Since it’s the school holidays, one morning we went to Peter’s house, and 5 of us played Flight of Pollen.
The first game took us 2 hours, we lost & the game won!
The second game took us about an hour. NIGHT won, that was me!
The game’s a thriller!
Last night my dad & I played JiL, and NIGHT won again, that was us!
His dad says “the game has come a long way, since Waiheke. Certainly more thrilling, but still true to itself.”
Flight of Pollen has been four years in the making. It grew from the honey bee (because I was working alongside a hive), to a DAY and NIGHT pollination game in the Aotearoa / New Zealand forest.
Cushla had done a whole lot of research, when Marine asked me if I’d do a house-sit, for them, on Waiheke Island.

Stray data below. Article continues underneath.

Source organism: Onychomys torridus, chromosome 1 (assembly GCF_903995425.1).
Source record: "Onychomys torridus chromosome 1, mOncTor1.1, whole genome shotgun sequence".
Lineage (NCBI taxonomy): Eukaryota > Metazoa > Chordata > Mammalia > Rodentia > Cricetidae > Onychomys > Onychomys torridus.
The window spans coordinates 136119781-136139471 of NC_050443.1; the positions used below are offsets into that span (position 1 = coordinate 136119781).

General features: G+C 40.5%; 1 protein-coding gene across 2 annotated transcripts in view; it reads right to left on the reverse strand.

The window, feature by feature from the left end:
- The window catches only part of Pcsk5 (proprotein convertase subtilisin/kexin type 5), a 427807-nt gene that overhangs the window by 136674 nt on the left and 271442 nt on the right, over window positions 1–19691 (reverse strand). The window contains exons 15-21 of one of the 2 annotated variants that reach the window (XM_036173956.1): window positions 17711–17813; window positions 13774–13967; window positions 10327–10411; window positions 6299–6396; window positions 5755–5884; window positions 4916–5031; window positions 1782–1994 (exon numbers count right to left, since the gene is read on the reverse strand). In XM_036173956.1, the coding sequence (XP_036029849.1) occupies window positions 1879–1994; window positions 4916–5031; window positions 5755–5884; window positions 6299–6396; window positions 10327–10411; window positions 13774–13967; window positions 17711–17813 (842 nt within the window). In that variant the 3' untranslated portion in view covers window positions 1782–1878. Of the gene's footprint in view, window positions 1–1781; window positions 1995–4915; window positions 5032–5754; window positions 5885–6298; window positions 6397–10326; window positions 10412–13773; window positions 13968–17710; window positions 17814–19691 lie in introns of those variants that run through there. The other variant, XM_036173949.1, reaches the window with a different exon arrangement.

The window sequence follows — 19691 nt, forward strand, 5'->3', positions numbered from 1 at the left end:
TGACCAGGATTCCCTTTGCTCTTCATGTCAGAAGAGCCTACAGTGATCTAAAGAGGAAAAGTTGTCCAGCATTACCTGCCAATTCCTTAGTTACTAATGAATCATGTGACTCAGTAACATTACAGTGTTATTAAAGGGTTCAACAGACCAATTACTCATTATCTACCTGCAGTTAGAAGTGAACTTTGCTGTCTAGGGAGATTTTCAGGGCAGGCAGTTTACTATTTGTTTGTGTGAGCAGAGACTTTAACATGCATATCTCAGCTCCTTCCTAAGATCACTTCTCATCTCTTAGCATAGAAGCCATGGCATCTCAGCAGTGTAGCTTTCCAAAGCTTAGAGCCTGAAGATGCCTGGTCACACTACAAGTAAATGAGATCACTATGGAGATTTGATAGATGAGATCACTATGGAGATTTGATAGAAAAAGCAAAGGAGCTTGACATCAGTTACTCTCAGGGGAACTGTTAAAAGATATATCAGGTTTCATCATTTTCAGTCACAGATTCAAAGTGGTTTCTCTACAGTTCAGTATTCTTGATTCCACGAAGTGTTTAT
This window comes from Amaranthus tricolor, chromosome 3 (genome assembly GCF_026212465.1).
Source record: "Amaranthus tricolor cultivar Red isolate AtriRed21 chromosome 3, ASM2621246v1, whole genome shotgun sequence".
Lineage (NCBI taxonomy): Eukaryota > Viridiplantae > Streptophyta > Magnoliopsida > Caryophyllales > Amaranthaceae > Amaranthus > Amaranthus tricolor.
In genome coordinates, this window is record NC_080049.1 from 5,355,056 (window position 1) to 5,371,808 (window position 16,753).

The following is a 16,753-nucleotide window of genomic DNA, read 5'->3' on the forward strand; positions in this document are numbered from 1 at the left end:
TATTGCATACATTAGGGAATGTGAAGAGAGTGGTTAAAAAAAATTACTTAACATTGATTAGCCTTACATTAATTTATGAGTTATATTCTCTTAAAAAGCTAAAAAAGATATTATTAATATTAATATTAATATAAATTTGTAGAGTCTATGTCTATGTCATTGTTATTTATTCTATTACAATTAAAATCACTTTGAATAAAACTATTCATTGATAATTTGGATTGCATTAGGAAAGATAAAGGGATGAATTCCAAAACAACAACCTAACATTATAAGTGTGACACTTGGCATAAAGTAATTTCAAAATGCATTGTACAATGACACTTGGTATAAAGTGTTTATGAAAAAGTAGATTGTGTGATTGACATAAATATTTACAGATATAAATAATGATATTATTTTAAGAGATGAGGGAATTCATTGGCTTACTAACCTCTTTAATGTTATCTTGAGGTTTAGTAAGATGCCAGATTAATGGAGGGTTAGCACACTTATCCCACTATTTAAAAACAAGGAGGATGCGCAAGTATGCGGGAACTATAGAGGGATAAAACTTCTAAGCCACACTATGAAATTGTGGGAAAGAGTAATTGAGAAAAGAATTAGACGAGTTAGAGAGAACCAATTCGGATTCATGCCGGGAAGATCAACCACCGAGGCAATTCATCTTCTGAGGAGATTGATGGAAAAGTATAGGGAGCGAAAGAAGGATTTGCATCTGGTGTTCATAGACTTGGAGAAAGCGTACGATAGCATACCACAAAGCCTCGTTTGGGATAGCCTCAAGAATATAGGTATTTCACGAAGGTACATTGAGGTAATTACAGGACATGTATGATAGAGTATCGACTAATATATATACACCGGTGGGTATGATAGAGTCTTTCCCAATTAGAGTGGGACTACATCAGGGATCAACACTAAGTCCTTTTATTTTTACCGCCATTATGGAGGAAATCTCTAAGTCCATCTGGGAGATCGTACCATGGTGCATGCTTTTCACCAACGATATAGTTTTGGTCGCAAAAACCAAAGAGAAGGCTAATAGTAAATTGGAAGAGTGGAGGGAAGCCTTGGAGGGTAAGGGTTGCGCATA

No hesitation on that one! Cushla gave me a boxful of papers, plus a book of ideas, and I was off. . .
Thought I’d share this lovely comment I received in October. Perfect place to play the game!!
Just thought you might like to know how much our family love your card game. It was a real highlight taking it in our pack on our tramp on the weekend. We stayed overnight at a tramping hut with another family and introduced them to the game. With a 7,8,10 and 11 year old we played until after 10pm in candlelight. Only stopping to hear the morepork and to check out possums with torchlight. Was a great location to play the game in!
So, instead, we’ve had 30 deluxe wooden boxes made for Cloak of Protection.